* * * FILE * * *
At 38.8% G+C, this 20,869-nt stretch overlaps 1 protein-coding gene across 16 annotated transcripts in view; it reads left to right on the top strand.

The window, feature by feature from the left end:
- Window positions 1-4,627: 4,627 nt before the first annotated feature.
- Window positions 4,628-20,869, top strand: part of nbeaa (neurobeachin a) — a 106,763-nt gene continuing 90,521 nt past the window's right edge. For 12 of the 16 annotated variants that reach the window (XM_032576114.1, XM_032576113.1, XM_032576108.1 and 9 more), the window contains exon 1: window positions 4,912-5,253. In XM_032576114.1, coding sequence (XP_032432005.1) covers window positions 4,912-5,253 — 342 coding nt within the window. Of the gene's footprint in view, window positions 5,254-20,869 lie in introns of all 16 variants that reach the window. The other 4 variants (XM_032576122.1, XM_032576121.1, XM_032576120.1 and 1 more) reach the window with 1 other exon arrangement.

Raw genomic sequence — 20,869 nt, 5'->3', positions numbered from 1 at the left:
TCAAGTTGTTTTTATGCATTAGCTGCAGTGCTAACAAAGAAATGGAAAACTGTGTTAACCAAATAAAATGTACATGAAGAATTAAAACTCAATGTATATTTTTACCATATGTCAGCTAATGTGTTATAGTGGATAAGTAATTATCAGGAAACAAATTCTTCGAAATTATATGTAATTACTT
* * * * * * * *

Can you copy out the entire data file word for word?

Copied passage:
At 38.8% G+C, this 20,869-nt stretch overlaps 1 protein-coding gene across 16 annotated transcripts in view; it reads left to right on the top strand.

The window, feature by feature from the left end:
- Window positions 1-4,627: 4,627 nt before the first annotated feature.
- Window positions 4,628-20,869, top strand: part of nbeaa (neurobeachin a) — a 106,763-nt gene continuing 90,521 nt past the window's right edge. For 12 of the 16 annotated variants that reach the window (XM_032576114.1, XM_032576113.1, XM_032576108.1 and 9 more), the window contains exon 1: window positions 4,912-5,253. In XM_032576114.1, coding sequence (XP_032432005.1) covers window positions 4,912-5,253 — 342 coding nt within the window. Of the gene's footprint in view, window positions 5,254-20,869 lie in introns of all 16 variants that reach the window. The other 4 variants (XM_032576122.1, XM_032576121.1, XM_032576120.1 and 1 more) reach the window with 1 other exon arrangement.

Raw genomic sequence — 20,869 nt, 5'->3', positions numbered from 1 at the left:
TCAAGTTGTTTTTATGCATTAGCTGCAGTGCTAACAAAGAAATGGAAAACTGTGTTAACCAAATAAAATGTACATGAAGAATTAAAACTCAATGTATATTTTTACCATATGTCAGCTAATGTGTTATAGTGGATAAGTAATTATCAGGAAACAAATTCTTCGAAATTATATGTAATTACTT